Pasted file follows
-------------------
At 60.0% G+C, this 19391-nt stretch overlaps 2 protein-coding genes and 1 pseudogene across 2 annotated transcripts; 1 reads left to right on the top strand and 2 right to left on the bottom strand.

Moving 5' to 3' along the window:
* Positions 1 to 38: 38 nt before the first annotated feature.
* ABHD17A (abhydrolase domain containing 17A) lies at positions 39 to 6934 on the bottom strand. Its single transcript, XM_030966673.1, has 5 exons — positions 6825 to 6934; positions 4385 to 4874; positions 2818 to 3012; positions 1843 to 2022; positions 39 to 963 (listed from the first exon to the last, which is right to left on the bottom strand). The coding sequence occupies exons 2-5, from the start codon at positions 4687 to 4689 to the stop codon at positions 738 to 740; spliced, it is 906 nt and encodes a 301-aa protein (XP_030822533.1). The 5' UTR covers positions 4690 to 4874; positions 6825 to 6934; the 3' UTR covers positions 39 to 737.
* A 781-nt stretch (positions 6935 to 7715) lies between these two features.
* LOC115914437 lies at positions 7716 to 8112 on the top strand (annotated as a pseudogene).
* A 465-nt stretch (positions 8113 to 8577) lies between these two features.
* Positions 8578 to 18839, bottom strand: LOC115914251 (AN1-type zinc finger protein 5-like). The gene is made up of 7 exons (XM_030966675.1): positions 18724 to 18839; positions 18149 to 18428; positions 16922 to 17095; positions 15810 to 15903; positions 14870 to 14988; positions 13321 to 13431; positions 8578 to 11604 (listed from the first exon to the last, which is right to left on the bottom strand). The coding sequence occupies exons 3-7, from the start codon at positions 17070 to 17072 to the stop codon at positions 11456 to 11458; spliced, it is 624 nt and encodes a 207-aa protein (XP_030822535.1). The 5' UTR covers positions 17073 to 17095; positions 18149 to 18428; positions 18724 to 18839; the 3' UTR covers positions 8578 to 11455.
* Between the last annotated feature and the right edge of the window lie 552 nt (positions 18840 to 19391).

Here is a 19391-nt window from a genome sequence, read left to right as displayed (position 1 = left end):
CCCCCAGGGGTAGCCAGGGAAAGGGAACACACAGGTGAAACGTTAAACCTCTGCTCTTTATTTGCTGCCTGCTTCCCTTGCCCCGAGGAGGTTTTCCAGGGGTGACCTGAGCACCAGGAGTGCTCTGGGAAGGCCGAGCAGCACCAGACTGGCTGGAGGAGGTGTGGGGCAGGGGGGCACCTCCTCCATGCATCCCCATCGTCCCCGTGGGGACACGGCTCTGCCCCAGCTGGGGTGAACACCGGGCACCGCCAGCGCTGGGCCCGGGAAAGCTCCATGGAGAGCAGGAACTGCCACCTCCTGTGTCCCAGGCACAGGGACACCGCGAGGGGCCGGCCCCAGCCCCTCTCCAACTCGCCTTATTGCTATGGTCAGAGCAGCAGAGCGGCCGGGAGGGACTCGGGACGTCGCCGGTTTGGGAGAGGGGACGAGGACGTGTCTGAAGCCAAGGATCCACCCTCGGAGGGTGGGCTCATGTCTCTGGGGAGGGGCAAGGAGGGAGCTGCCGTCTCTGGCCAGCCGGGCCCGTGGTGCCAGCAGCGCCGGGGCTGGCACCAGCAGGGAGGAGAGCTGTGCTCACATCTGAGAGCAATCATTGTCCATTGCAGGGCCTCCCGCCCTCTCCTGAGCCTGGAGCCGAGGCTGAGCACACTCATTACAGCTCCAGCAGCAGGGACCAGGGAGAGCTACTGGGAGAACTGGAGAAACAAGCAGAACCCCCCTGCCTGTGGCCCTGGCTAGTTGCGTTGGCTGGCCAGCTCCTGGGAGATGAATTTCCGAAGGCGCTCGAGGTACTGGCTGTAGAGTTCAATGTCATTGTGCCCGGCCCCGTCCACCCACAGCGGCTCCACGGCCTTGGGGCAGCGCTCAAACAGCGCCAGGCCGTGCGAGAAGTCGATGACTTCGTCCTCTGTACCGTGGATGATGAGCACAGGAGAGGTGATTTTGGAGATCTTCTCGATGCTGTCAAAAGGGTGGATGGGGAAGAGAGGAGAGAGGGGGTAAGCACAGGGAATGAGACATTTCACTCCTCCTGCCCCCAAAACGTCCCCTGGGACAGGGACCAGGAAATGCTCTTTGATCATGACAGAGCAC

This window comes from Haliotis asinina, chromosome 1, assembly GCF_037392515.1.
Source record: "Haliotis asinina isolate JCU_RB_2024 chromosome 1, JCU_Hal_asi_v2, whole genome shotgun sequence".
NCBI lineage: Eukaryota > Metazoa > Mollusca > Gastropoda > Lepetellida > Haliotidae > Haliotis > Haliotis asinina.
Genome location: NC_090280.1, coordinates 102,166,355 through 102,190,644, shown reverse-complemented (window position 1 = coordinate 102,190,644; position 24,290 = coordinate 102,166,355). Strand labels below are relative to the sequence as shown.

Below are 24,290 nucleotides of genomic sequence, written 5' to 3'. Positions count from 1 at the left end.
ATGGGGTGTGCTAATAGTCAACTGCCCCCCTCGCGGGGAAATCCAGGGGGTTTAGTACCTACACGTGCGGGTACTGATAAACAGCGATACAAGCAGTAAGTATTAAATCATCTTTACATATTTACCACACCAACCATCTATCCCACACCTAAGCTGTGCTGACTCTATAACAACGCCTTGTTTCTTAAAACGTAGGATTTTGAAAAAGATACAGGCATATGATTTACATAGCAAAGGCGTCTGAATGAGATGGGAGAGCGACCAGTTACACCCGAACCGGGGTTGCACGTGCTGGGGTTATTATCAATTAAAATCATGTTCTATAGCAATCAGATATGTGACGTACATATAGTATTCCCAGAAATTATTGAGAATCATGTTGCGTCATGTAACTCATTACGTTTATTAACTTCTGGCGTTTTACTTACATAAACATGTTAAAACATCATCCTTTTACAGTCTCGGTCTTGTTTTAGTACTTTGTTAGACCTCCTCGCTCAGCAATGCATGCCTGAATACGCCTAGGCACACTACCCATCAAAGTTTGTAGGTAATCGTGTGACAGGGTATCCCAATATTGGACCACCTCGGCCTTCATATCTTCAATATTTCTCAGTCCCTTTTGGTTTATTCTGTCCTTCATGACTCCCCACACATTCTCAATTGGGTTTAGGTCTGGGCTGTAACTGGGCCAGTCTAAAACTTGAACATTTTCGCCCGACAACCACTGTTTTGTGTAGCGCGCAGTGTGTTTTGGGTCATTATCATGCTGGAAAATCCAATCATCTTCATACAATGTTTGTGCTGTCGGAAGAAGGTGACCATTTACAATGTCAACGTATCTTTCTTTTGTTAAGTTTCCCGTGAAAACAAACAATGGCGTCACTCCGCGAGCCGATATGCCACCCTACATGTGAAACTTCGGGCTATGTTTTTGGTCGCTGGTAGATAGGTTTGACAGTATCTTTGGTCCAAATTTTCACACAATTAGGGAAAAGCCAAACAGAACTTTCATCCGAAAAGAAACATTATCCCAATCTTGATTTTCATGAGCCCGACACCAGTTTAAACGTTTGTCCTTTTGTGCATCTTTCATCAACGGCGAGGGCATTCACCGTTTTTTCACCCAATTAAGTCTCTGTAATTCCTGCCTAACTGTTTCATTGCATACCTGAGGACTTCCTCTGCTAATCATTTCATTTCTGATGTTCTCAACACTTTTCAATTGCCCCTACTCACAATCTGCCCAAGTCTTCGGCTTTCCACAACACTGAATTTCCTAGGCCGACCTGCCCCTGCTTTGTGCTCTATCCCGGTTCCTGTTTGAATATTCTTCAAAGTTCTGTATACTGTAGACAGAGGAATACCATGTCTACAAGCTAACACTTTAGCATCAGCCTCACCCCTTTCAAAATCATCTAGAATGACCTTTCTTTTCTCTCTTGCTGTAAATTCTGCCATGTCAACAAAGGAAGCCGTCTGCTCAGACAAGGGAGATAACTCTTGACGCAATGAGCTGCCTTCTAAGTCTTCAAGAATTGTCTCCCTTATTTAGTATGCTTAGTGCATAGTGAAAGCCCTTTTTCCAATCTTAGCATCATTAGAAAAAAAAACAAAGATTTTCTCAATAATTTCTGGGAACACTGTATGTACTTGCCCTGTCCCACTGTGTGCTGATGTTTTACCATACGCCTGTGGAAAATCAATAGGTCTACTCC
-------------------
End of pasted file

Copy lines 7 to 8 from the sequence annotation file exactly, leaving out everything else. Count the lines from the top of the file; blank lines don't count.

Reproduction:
* A 465-nt stretch (positions 8113 to 8577) lies between these two features.
* Positions 8578 to 18839, bottom strand: LOC115914251 (AN1-type zinc finger protein 5-like). The gene is made up of 7 exons (XM_030966675.1): positions 18724 to 18839; positions 18149 to 18428; positions 16922 to 17095; positions 15810 to 15903; positions 14870 to 14988; positions 13321 to 13431; positions 8578 to 11604 (listed from the first exon to the last, which is right to left on the bottom strand). The coding sequence occupies exons 3-7, from the start codon at positions 17070 to 17072 to the stop codon at positions 11456 to 11458; spliced, it is 624 nt and encodes a 207-aa protein (XP_030822535.1). The 5' UTR covers positions 17073 to 17095; positions 18149 to 18428; positions 18724 to 18839; the 3' UTR covers positions 8578 to 11455.